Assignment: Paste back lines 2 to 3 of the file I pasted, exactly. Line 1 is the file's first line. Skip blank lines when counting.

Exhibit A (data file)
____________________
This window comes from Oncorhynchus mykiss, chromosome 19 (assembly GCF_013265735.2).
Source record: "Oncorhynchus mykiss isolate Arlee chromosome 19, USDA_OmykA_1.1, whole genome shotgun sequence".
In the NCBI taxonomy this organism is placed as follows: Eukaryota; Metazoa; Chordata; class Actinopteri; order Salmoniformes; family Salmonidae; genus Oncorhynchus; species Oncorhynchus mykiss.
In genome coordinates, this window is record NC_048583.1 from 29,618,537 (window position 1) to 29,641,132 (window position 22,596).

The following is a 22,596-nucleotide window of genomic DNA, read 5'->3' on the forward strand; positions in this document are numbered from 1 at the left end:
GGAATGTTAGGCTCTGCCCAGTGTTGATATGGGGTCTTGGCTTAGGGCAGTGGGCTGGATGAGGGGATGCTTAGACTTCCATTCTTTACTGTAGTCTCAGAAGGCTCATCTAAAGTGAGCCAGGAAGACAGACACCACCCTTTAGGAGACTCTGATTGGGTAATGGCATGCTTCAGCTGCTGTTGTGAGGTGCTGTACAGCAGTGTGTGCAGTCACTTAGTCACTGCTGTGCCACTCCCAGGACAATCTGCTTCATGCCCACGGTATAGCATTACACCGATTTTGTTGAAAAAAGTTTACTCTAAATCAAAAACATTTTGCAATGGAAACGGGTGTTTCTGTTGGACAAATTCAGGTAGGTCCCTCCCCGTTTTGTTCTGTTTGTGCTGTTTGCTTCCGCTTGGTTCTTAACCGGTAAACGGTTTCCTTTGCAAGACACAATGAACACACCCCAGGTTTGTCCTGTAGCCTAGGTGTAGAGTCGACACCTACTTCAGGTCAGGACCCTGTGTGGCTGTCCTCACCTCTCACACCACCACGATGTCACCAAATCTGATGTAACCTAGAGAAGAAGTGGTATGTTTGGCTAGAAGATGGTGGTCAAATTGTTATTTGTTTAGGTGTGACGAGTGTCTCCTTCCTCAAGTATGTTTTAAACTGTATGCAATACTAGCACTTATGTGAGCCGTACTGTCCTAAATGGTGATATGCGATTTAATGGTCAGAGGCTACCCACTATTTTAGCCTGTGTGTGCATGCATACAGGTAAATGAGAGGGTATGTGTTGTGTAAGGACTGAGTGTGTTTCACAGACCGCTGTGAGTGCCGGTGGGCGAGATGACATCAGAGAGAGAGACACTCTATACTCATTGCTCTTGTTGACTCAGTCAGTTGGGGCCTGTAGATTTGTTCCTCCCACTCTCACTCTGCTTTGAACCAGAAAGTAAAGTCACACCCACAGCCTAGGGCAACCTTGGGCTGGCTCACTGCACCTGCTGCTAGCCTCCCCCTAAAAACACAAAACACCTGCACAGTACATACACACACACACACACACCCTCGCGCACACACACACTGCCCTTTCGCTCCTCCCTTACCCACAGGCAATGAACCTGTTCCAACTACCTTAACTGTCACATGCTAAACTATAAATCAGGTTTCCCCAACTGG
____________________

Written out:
Source record: "Oncorhynchus mykiss isolate Arlee chromosome 19, USDA_OmykA_1.1, whole genome shotgun sequence".
In the NCBI taxonomy this organism is placed as follows: Eukaryota; Metazoa; Chordata; class Actinopteri; order Salmoniformes; family Salmonidae; genus Oncorhynchus; species Oncorhynchus mykiss.